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DPLAfest 2017—the fourth major gathering of the Digital Public Library of America’s broad community—will take place on April 20-21, 2017 in Chicago at Chicago Public Library’s Harold Washington Library Center. For more information, visit the DPLA website.
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Thursday, April 20 • 10:45am - 11:45am
Lightning Round 1

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This session will feature a series of five minute presentations about interesting projects and updates from members of the DPLA Community. Presentations include:

Exposing DPLA usage stats through Google Data Studio
The DPLA aggregation model promises to provide more exposure to digital collections from a variety of institutions. But it also presents a challenge: how do we track and understand the full picture of usage of digital content, from the local repository on up through statewide aggregators, DPLA, and potentially other websites through re-use?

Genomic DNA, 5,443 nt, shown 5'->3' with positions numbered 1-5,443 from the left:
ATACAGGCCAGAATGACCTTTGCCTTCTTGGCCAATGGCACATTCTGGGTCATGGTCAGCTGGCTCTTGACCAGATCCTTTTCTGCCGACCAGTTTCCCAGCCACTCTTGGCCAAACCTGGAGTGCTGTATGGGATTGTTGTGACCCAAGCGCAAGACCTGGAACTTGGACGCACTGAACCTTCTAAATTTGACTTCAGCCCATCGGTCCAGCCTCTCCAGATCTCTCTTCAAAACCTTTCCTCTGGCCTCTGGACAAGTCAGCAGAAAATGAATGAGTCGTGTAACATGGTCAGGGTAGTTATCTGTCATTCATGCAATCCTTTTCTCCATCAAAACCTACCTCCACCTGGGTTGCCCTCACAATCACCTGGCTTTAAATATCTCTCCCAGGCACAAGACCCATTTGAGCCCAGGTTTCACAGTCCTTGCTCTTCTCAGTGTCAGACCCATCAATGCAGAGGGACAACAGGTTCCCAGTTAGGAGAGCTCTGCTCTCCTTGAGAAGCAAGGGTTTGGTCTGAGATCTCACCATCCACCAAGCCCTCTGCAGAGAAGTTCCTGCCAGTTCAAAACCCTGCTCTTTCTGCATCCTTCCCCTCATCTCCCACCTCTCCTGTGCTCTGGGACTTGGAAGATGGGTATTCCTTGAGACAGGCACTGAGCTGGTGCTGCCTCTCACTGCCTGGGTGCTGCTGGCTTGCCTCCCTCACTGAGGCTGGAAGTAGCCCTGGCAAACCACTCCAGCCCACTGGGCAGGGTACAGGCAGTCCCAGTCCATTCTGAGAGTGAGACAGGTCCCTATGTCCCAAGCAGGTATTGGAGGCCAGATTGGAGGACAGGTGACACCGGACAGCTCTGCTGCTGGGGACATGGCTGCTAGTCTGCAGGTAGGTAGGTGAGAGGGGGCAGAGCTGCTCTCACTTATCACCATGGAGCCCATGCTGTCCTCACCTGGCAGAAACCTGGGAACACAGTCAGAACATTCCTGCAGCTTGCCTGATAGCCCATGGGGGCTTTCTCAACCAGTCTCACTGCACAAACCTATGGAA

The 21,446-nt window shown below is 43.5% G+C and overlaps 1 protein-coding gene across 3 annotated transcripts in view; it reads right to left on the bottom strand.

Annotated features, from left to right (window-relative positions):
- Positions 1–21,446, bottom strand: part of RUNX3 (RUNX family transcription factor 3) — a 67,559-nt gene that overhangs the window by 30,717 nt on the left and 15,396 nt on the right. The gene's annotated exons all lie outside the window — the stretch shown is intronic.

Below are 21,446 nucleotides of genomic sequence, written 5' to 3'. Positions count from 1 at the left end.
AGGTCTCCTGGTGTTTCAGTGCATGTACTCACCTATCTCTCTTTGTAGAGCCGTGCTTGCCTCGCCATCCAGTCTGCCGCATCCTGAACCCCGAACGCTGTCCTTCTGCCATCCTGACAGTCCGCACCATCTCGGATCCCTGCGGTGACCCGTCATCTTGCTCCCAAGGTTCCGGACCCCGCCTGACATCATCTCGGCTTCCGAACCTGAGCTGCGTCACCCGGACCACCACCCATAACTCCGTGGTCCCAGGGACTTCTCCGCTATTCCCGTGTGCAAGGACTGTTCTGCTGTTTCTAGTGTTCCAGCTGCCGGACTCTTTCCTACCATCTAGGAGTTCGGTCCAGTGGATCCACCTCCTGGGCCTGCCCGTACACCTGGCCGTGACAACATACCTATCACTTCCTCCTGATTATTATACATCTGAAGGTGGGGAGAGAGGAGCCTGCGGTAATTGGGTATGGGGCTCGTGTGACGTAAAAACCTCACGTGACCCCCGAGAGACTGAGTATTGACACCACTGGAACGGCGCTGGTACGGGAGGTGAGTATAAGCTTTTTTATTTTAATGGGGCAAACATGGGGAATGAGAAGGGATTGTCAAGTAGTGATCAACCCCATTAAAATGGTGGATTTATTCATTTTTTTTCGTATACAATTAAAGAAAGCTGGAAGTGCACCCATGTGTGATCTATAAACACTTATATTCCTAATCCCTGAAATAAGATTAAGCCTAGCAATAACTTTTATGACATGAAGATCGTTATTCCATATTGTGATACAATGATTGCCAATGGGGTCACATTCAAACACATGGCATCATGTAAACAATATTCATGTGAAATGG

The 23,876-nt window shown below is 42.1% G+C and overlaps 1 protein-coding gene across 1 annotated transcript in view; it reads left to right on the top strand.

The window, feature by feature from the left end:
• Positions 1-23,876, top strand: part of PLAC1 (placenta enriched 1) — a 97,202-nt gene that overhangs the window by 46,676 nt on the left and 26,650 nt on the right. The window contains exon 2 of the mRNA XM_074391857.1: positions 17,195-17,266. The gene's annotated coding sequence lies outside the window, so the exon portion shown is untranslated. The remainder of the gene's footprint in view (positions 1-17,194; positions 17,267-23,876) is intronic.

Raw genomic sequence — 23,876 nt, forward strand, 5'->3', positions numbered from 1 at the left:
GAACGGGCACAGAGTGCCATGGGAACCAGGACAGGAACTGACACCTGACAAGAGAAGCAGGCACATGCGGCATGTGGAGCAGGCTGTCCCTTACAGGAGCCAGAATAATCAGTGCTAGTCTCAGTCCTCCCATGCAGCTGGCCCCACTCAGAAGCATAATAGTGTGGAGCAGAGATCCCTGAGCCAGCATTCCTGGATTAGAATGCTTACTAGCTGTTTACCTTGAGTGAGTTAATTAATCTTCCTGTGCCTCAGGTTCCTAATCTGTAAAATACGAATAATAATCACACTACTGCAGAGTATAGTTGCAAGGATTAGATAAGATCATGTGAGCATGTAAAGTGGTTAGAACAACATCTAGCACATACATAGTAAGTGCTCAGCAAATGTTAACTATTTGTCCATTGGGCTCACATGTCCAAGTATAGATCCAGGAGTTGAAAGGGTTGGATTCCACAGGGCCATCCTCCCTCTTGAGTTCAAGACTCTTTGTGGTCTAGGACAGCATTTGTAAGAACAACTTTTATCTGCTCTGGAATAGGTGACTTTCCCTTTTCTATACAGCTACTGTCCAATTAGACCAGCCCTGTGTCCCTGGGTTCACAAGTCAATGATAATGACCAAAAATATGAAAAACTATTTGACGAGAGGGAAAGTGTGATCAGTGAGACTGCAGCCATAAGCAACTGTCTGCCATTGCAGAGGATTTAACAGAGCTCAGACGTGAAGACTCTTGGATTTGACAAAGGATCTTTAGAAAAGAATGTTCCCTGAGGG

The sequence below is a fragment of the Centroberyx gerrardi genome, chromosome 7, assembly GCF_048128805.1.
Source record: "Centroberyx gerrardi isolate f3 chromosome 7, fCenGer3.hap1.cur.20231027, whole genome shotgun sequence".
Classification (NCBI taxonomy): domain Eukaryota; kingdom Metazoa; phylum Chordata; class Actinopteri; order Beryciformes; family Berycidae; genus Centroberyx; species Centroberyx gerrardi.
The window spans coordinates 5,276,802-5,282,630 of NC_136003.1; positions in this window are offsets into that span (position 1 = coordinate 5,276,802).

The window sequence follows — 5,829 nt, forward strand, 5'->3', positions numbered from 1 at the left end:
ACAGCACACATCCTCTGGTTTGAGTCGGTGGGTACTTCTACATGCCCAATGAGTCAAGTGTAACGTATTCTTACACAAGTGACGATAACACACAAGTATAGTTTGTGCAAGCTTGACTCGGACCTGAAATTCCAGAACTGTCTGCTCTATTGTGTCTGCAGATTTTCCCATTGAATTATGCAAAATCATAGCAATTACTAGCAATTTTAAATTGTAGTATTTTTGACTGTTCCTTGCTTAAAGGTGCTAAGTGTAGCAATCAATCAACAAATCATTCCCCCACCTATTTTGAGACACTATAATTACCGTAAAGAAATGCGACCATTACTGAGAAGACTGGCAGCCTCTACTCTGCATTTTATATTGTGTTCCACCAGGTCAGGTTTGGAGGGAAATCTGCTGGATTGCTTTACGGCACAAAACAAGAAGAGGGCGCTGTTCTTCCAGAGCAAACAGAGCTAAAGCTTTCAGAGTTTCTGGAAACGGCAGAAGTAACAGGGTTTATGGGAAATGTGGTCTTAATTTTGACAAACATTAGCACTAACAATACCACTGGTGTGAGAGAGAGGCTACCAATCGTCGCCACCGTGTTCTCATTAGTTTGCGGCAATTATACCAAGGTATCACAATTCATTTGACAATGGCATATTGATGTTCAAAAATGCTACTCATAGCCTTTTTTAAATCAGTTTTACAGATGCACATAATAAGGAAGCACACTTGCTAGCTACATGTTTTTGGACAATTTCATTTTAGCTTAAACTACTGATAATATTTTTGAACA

California Digital Library (CDL) has found one potential solution to this problem in Google Data Studio: a free tool for pulling Google Analytics and other data into a dynamic, interactive dashboard. This lightning talk will quickly introduce the concept of Google Data Studio and show the visualizations we have been able to create using the DPLA stats account.

Getting Quickly to a New Kind of Search on JSTOR